"A vaccine will complement the other tools we have, not replace them," director-general Tedros Adhanom Ghebreyesus said. "A vaccine on its own will not end the pandemic."
The WHO's figures for Saturday showed that 660,905 coronavirus cases were reported to the UN health agency, setting a new high water mark.
That number, and the 645,410 registered on Friday, surpassed the previous daily record high of 614,013 recorded on November 7.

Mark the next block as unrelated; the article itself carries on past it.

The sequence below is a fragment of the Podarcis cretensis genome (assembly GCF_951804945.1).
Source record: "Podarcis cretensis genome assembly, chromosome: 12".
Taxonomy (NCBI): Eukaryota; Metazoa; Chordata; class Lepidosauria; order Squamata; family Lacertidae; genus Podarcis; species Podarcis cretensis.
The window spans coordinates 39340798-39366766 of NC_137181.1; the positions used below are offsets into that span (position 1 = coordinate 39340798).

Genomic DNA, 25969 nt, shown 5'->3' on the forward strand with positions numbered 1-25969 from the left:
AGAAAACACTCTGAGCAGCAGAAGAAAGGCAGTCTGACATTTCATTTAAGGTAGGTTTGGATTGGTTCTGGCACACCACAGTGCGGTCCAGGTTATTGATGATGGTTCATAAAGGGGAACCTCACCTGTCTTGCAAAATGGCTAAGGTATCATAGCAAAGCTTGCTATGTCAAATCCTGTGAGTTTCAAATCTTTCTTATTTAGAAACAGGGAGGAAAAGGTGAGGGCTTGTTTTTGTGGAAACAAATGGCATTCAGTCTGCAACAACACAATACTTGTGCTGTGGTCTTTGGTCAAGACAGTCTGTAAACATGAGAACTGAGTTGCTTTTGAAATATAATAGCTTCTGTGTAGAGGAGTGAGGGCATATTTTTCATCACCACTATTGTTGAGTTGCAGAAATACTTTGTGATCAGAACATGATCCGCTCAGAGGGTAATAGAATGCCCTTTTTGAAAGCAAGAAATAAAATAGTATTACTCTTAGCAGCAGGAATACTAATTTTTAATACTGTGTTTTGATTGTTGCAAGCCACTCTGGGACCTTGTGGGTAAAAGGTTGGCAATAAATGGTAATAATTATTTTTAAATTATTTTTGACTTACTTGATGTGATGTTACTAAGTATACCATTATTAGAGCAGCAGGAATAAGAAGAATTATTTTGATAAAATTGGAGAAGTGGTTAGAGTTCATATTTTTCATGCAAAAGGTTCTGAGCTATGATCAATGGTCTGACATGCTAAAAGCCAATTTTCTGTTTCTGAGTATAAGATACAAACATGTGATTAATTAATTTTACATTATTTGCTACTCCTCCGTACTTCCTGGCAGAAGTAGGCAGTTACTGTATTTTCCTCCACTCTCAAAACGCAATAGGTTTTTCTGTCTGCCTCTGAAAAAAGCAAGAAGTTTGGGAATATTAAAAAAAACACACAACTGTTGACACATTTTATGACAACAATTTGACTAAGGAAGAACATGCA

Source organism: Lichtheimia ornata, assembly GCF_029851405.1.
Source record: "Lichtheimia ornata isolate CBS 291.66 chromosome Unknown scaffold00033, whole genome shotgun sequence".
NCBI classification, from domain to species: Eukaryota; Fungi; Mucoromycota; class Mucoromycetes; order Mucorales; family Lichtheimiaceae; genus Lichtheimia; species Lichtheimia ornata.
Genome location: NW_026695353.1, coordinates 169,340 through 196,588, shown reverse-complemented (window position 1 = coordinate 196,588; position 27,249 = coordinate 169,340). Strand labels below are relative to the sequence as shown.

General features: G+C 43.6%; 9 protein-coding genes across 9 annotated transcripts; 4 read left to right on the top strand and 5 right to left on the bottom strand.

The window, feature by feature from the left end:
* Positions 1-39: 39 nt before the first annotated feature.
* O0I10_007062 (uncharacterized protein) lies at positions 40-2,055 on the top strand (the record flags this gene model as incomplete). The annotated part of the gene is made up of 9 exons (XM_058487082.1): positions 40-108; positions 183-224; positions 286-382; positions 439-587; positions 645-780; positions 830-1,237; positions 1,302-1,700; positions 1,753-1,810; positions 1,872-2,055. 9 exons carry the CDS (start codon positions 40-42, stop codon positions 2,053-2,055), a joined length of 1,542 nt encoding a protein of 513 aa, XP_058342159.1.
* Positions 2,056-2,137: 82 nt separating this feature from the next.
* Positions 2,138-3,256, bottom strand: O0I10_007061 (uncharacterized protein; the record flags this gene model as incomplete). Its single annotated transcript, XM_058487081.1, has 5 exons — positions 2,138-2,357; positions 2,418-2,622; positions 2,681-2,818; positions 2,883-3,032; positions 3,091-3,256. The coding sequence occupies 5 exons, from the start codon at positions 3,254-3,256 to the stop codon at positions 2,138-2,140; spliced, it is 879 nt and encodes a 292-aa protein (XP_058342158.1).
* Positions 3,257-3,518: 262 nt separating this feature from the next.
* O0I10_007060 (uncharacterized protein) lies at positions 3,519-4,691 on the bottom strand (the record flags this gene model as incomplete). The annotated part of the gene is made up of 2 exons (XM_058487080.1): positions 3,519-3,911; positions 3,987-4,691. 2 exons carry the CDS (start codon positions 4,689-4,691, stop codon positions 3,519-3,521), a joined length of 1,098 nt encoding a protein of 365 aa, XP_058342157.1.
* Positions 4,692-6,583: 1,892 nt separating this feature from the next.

Tedros said that supplies of the vaccine would initially be restricted, with "health workers, older people and other at-risk populations (to) be prioritised. That will hopefully reduce the number of deaths and enable the health systems to cope."
But he warned: "That will still leave the virus with a lot of room to move. Surveillance will need to continue, people will still need to be tested, isolated and cared for, contacts will still need to be traced... and individuals will still need to be cared for."